I have gone into some detail about the staging and costumes for two reasons. First to highlight some of the visual incongruities, some of which might point to modern situations. Second, to stress the fact that the setting and costumes have sufficient time in appropriate period to give validity to Rigoletto’s day job and his response to the curse. If these are Graham Vick’s objectives then they are realised and despite some reservations the staging works.
There is plenty of competition on DVD. David McVicar’s 2002 Covent Garden’s production includes Marcelo Álvarez’s Duke with Paolas Gavanelli’s powerfully acted and sung Rigoletto. Edward Downes on the rostrum brings out every nuance in the music. The costumes are in period with modernistic representational sets (BBC/Opus Arte OA0829D). The sparsely set Verona performance of 2001 with Nucci as Rigoletto has recently been re-issued at mid price (TDK DV-OPRIGM - see a colleague’s original review). Of older recordings, in the Met production of 1977 John Dexter took the paintings of the Venetian painter Giorgione as a starting point. His evocative re-creating of the painter’s ‘The Tempest’ during Levine’s vivid rendering of the storm is memorable whilst the stabbing of Gilda is ruthlessly played out. The performance features a young Domingo as the Duke, a vivid Rigoletto from Cornell MacNeil and an affecting Gilda from Ileana Cotrubas. Although the colours look their age and it’s in 4:3 the sound is fine (DG 073 093 9). Pavarotti fans will find his Duke on the film of the opera. Set in location, and with period costume, it is complete with appropriately misty and murky canal for dumping the body (DG 00440 073 4166). The Rigoletto of the Scandinavian baritone Ingvar Wixell, with his stocky stature and chubby cheeks, fails to convince me visually, and taking the sound and picture quality into consideration, I personally find the Covent Garden performance the most satisfying. Marcelo Álvarez is always going to be a bit wooden in his acting, but the sound is better balanced and hasn’t the slightly hard edge of this Barcelona performance which accentuates the voices at the expense of the orchestra.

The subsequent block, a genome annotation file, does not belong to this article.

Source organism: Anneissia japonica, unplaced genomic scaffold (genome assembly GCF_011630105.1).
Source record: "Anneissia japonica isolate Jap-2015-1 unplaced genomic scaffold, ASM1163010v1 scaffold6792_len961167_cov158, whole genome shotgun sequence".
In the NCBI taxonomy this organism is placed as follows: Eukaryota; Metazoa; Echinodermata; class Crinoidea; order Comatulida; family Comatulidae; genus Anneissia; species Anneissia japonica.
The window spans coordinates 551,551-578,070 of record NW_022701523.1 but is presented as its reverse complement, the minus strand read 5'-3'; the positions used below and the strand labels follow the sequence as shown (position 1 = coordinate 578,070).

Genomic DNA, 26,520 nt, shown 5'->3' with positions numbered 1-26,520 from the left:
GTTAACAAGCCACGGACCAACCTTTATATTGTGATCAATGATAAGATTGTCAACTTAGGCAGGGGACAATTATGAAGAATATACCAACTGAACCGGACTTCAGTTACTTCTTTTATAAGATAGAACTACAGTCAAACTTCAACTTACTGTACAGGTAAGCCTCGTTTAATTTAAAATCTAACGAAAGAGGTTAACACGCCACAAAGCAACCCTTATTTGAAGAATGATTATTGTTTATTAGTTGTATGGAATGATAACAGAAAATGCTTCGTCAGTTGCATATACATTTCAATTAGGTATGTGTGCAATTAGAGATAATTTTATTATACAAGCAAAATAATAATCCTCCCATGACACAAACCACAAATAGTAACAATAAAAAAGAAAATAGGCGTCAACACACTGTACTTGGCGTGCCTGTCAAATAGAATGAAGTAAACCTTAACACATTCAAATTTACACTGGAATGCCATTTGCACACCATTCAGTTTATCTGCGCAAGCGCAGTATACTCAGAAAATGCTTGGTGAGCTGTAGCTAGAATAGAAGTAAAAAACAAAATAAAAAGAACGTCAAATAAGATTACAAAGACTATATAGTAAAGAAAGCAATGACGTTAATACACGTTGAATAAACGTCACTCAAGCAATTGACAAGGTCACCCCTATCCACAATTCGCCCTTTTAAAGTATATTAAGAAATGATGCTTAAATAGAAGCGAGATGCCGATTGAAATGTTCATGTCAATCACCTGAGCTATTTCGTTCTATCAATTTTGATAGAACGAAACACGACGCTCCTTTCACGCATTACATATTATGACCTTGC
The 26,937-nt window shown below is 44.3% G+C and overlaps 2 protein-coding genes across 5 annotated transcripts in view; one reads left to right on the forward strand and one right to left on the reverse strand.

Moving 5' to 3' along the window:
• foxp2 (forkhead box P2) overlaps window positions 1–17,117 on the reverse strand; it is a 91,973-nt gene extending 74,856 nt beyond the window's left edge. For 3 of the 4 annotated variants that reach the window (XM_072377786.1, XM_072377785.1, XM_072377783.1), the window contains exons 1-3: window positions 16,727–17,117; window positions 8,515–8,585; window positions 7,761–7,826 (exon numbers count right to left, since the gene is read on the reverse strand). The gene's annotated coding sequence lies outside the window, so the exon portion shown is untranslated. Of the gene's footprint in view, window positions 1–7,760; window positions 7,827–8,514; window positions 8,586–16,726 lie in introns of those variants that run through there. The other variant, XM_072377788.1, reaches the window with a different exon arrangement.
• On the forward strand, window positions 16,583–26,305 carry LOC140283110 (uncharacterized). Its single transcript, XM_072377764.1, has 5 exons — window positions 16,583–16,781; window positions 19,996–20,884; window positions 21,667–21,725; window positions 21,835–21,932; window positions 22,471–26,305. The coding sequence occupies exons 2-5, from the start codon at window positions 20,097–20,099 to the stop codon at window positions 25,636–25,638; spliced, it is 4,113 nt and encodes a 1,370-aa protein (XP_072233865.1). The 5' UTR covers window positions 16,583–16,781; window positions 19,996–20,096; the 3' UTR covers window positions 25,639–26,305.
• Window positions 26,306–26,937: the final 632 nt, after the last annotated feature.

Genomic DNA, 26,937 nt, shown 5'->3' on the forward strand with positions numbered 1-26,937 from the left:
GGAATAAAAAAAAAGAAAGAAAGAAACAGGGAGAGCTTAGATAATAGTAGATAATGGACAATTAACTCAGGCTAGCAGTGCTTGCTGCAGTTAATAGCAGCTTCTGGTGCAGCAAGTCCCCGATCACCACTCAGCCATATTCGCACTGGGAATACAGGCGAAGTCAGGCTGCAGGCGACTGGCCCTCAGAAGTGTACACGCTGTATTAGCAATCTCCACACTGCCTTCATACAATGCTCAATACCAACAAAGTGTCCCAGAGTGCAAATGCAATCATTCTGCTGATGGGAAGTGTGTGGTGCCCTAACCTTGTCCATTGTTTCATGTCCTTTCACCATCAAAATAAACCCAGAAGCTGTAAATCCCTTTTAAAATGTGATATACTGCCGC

Robert J Farr